Sino/US Trade Talks Collapsed Over Unacceptable Trump Regime Demands
by Stephen Lendman (stephenlendman.org - Home - Stephen Lendman)
Sino/US differences are more irreconcilable now than when trade talks began a year ago, according to international relations expert/Chinese State Council advisor Shi Yinhong, adding:
Hardline US demands got Beijing to believe "no deal is better than a bad deal," the Trump regime demanding "enormous, even hundreds" of changes to Chinese law to protect intellectual property.
Beijing rejects US heavy-handed scrutiny and other unacceptable actions violating its sovereign rights, along with stiff penalties for violating what the Trump regime demands, no penalties for US breaches suggested.
As things now stand following the breakdown in talks weeks earlier, "China and the US have fundamentally contradictory attitudes as to what would be a good deal," Shi explained.
Things have "become a zero-sum game where neither party can accept something the other side would deem a good deal."
China was willing to come to an agreement with the US months earlier. When Trump regime negotiators kept kept raising the bar with unacceptable demands, things broke down, remaining at impasse.
At the same time, the US side refused to lift tariffs until its demands are met, threatening up to 25% tariffs on all Chinese imports.
Trump said if President Xi Jinping doesn't meet with him at the June 28-29 G20 summit in Osaka, Japan, further US duties on another $300 billion worth of Chinese goods will be imposed straightaway.
He earlier threatened this move if bilateral differences aren't resolved soon. Beijing hasn't indicated whether Xi will attend the summit.
Both leaders last met at the November 20-December 1, 2018 G20 summit in Buenos Aires, Argentina. According to China's Foreign Ministry spokesman Geng Shuang, "(i)f there is concrete news on" a Xi/Trump meeting this month, "China will release it in a timely manner," adding:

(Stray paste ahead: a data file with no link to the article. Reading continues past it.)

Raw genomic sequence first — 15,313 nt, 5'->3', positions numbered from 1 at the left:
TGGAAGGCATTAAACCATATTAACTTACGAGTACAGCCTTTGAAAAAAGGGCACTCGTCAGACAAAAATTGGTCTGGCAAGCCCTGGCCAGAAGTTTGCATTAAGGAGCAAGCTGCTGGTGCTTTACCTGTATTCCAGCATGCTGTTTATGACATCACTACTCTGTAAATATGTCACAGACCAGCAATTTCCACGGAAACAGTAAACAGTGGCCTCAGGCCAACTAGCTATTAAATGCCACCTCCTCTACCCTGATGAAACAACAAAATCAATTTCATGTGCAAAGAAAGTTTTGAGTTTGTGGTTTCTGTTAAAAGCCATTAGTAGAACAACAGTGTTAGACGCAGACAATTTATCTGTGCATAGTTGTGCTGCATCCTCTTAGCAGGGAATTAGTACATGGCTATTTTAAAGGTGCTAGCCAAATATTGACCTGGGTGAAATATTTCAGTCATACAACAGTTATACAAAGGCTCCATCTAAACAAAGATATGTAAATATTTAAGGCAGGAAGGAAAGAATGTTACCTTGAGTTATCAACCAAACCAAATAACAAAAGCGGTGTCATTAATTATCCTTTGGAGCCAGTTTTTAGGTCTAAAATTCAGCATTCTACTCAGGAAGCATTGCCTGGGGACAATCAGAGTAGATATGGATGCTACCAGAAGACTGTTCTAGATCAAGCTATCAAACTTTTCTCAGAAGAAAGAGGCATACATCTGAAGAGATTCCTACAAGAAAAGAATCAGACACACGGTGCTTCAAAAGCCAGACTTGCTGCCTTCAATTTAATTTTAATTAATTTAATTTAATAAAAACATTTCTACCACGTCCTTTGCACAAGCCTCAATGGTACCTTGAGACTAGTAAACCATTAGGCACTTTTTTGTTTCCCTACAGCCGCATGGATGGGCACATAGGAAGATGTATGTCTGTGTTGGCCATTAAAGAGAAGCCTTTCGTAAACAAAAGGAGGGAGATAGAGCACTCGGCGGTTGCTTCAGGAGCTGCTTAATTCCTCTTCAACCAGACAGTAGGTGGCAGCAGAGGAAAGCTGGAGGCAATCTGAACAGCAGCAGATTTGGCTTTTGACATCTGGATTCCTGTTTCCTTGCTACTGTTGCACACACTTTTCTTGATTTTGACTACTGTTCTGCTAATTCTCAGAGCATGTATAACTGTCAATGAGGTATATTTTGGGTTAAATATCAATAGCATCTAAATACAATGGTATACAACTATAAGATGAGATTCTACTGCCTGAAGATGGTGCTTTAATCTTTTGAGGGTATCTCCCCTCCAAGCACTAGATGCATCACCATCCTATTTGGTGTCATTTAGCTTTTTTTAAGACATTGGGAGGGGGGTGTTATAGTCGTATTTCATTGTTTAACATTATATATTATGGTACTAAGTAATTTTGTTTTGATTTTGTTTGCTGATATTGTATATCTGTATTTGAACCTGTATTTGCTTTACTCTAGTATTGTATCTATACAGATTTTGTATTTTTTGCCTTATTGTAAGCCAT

"China does not want to fight a trade war, but is not afraid of one. If the US side is willing to have equal consultations, then our door is open. If the US side insists on escalating the trade friction, we will firmly respond and fight to the end."
Beijing has plenty of ammunition to retaliate against hostile US actions. Clearly, its ruling authorities won't roll over to unacceptable US demands.
Trump's claim that China will make a deal with the US "because they're going to have to" shows ignorance and arrogance about the nation, its leadership and principles.
Since trade talks began a year ago, Sino/US relations deteriorated markedly because of hardline Trump regime tactics.
They're all about wanting China contained, weakened and isolated politically, economically, financially, and militarily, the trade deficit a minor issue in comparison.
Perhaps the best to hope for from a Xi/Trump meeting would be a softening of rhetoric threats by the US side.
According to the Federal Reserve Bank of New York, "higher tariffs are likely to create large economic distortions and reduce US tariff revenues," adding:
"Very high tariff rates can…cause tariff revenue to fall as buyers of imports stop purchasing imports from a targeted country and seek out imports from (less efficient) producers in other countries."
A Tariffs Hurt the Heartland study estimated that imposing 25% duties on all Chinese imports would jeopardize nearly a million US Jobs, along with causing economic harm and roiling financial markets.
Tariff wars assure losers, not winners, a reality Trump will discover if he sticks to his unacceptable policy and escalates it.
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